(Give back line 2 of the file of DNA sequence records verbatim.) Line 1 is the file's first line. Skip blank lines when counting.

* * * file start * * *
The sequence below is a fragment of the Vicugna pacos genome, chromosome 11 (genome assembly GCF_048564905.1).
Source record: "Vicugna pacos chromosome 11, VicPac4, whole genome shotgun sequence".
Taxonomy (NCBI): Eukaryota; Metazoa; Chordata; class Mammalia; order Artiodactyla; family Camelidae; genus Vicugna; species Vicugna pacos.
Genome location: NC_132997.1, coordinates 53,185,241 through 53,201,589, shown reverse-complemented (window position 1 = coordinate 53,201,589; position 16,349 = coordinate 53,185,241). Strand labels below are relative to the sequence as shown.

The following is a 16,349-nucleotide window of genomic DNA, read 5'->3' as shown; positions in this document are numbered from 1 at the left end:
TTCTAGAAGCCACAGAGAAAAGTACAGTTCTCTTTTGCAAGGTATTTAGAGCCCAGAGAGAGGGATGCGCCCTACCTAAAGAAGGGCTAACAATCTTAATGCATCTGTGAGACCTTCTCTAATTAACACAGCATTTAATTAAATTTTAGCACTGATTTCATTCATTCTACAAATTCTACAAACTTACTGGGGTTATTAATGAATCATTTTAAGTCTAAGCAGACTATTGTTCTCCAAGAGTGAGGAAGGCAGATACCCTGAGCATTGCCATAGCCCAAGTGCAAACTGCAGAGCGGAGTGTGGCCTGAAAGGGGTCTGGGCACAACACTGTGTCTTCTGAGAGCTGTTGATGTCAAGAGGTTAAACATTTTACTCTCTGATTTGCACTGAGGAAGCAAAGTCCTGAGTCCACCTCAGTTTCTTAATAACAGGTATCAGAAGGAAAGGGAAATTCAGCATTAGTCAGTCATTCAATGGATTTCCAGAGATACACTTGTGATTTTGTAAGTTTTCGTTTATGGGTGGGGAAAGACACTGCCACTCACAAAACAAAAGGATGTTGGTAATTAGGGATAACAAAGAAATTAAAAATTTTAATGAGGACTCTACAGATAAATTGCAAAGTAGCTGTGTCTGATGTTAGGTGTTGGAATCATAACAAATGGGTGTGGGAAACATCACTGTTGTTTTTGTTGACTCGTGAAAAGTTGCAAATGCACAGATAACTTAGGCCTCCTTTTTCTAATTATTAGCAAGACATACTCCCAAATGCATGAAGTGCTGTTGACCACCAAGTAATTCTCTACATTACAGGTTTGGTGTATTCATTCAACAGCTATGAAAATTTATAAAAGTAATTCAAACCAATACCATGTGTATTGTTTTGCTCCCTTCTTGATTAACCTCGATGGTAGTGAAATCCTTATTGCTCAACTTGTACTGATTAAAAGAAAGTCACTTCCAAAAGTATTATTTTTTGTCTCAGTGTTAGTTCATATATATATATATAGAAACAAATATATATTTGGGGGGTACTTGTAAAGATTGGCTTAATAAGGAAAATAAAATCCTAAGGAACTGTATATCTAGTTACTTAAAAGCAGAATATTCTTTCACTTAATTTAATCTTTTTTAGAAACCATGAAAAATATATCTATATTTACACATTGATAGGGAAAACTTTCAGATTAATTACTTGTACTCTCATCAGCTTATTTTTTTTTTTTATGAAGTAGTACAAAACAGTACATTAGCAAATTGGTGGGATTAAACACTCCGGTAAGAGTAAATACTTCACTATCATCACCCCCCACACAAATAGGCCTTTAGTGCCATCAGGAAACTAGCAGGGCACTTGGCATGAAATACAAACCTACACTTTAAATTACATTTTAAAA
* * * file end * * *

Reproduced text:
Source record: "Vicugna pacos chromosome 11, VicPac4, whole genome shotgun sequence".